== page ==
He scrambled down the corridor almost hurried. He had time, he was sure, but there was an urgency to this.

What was he to use though? He had nothing dangerous on him.

He shoved his hands in his pockets, trying to feel what they had allowed him to keep.

He had his screwdriver, but that would do him no good. He had a pair of child-proof safety scissors, courtesy of the twentieth century, which were basically utterly useless, and a pad of psychic paper.


Damn it. He couldn't obtain anything dangerous inside the TARDIS, she was too cautious for that.

He trembled, for what was he to do? He had nothing. He was nothing. He would be nothing.

To be nothing for him would be such a gift. He wished he could just think of a way to accomplish it.

In utter desperation, he opened a random door and walked in; it was the small room she had used in the past when she didn't want him to hide, when she was concerned for him.

He ignored though, and forced himself into the room. It was so small, and it terrified him. His hearts were wild, not synchronized. He was so small and the walls were too close together and he heard the door lock behind him.

He knew he was just imagining the last part too, because the door wasn't even closed the whole way.

He took the safety scissors from his pocket and, with everything he had stored within him since his friends caught him cutting the previous night. All of the shame and guilt and fear and loathing went into the scissors, which he snapped in half.

They weren't designed to be dangerous, but anything with a broken, jagged edge was dangerous. Without concern, he ripped of the bandaged from that morning and put the newly made weapon near his wrist, pressed down, and dragged.

The pain was immediate, and as he felt the wet blood trickle down his hand, the satisfaction occurred and he knew the voice was gone.

And, with luck (or mercy), he would never hear it again.

That day would be a blessing; the only thing he had left to look forward to. Maybe, if he was lucky, his friends had received some sort of spoilers and were only taking care of him for that and wouldn't even be sad.

That would be the best; a happy ending.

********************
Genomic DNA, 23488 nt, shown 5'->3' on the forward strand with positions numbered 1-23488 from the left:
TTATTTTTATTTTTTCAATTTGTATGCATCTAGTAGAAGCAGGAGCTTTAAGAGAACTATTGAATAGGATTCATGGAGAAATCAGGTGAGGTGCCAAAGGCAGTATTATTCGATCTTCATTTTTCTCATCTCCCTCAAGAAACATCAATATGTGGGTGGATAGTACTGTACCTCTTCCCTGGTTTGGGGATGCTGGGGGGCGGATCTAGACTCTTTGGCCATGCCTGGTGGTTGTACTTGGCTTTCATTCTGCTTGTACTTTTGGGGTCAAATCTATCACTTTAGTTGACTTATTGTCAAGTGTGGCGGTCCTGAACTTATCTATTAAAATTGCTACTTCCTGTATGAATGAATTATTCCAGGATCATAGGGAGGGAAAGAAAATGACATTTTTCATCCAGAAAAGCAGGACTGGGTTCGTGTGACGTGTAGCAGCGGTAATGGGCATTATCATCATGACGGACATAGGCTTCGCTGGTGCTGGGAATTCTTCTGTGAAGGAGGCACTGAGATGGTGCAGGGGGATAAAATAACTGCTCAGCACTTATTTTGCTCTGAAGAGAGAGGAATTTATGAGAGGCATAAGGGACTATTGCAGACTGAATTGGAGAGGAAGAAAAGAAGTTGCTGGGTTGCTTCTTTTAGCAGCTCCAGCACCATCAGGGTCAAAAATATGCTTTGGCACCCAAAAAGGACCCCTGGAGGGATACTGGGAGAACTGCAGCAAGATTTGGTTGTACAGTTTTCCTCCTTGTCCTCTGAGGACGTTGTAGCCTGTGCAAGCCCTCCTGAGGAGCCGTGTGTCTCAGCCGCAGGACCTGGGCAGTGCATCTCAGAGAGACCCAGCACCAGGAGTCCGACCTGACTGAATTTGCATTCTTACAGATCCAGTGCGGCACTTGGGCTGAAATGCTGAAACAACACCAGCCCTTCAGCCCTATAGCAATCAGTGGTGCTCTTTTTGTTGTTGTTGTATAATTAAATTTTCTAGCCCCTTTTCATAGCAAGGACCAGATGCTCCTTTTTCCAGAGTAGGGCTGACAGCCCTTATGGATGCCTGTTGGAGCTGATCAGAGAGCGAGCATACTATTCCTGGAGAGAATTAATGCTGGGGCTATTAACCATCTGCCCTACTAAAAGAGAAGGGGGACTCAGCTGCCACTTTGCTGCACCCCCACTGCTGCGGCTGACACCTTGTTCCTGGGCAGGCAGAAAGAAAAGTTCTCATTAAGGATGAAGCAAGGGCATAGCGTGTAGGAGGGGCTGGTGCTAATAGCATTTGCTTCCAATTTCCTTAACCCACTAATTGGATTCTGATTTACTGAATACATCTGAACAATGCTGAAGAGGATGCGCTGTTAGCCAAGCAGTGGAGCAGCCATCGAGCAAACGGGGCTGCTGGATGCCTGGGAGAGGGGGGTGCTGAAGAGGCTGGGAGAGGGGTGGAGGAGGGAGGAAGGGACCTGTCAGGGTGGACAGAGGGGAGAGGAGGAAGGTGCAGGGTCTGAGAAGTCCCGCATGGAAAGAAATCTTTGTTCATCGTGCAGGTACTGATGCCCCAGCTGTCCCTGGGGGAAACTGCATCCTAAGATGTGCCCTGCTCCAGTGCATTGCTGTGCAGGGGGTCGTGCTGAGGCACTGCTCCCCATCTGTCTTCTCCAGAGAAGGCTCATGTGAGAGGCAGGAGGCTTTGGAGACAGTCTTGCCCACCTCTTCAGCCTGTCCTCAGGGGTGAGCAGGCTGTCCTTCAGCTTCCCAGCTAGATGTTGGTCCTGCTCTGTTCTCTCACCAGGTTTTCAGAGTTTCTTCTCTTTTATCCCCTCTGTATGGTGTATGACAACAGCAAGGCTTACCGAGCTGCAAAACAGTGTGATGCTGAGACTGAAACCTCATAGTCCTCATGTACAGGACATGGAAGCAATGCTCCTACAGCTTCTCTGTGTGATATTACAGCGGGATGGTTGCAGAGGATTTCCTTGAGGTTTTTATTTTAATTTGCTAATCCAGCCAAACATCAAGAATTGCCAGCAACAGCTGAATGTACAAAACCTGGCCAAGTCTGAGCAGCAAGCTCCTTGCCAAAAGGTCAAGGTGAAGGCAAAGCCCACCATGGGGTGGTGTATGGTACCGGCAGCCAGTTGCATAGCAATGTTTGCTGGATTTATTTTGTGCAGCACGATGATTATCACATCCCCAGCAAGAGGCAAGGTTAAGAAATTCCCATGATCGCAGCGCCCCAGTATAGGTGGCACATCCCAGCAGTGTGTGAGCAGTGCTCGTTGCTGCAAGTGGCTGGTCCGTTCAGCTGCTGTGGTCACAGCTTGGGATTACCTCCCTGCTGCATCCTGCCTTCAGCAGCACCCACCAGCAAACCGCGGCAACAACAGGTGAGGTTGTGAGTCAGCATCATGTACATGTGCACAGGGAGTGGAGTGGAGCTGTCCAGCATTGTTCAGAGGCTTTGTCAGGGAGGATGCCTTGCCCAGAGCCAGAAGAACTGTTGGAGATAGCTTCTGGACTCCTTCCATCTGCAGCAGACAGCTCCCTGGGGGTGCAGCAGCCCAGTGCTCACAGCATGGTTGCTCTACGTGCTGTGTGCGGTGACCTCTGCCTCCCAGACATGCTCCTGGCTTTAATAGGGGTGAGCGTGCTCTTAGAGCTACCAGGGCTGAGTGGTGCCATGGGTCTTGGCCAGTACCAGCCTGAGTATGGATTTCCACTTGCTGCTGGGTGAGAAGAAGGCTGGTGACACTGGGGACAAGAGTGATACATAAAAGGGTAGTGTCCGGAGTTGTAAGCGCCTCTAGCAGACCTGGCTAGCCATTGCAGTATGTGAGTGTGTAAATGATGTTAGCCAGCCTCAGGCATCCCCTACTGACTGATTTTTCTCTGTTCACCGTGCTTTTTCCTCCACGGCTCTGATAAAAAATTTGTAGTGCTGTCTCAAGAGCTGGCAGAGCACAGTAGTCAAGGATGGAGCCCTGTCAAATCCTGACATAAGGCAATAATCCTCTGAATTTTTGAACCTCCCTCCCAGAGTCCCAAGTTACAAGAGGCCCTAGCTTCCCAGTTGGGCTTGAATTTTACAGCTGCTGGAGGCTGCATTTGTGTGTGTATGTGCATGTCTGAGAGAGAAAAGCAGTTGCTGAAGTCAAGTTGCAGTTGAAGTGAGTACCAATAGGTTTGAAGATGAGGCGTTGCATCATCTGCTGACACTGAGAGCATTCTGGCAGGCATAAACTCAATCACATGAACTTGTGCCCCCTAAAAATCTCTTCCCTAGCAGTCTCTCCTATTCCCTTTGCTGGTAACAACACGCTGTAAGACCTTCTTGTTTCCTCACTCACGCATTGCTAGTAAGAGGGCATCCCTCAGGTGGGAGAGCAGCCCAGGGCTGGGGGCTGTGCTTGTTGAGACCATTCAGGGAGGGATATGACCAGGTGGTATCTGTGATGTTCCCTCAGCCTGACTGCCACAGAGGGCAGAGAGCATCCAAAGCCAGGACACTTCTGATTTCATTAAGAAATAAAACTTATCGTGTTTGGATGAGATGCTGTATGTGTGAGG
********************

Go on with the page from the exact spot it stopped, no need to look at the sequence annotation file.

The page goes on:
Eagerly, he slashed at his wrist again, seeing through the light of the hallway that his hand was soaked and the green of the broken plastic was also stained. It was more blood than he had lost in so long and it felt so right. It was hard to believe that less than two hours ago he was ashamed of doing this. Ashamed of his need for absolution.

He had wronged so many people. He was a murderer, someone who was too selfish to realize the pain that he inflicted on others; someone who didn't care what he did that hurt others. He was a monster that needed to be stopped at all costs.

The easiest of costs was him taking his own life. No one would feel guilt at his passing coming from their hand, and he had killed so many people that thought him good that the only ones left were only three; three that knew how to move on, and understood (to a degree) the reality of his taint.

The third slash was laced with ecstasy. The pain, so bitter, made everything so intense; his life-force slipping away, the deserved self-loathing, the awareness of his uselessness were all reasons to continue.

He was going light-headed. He was losing consciousness, and he would never awaken. The universe would be well; the cancer would be eradicated.

Of course, just as he was on the brink of peace, he heard running.

They were going to find him and try to save him. Bile rose up in his throat as he knew that now he had a chance of surviving. That was such a horrible thought.

"He's in here!" he heard as the door swung open. It was high-pitched, human, ergo, Jenny.

"What's his condition?" he heard from farther away.

"His cut up his wrist and he..." he heard, but her voice just grew quieter, until he felt the jagged plastic taken from him.

"I thought we just spoke about this," he heard, muttered. The Madame was cross with him, as she was apt to be.

He felt his arm being tugged on and pressure being put onto his upper arm.

His vision, blurry, saw Strax working on his arm.

That was so wrong though. He was supposed to die, his TARDIS going to River and nobody ever sparing him another thought. He had always taken onto himself to eliminate what was wrong, so why stop? He pulled his arm away weakly, struggling away from the Sontaran's grip.

"We're tryin' to help you, Doctor!" he heard Jenny protest.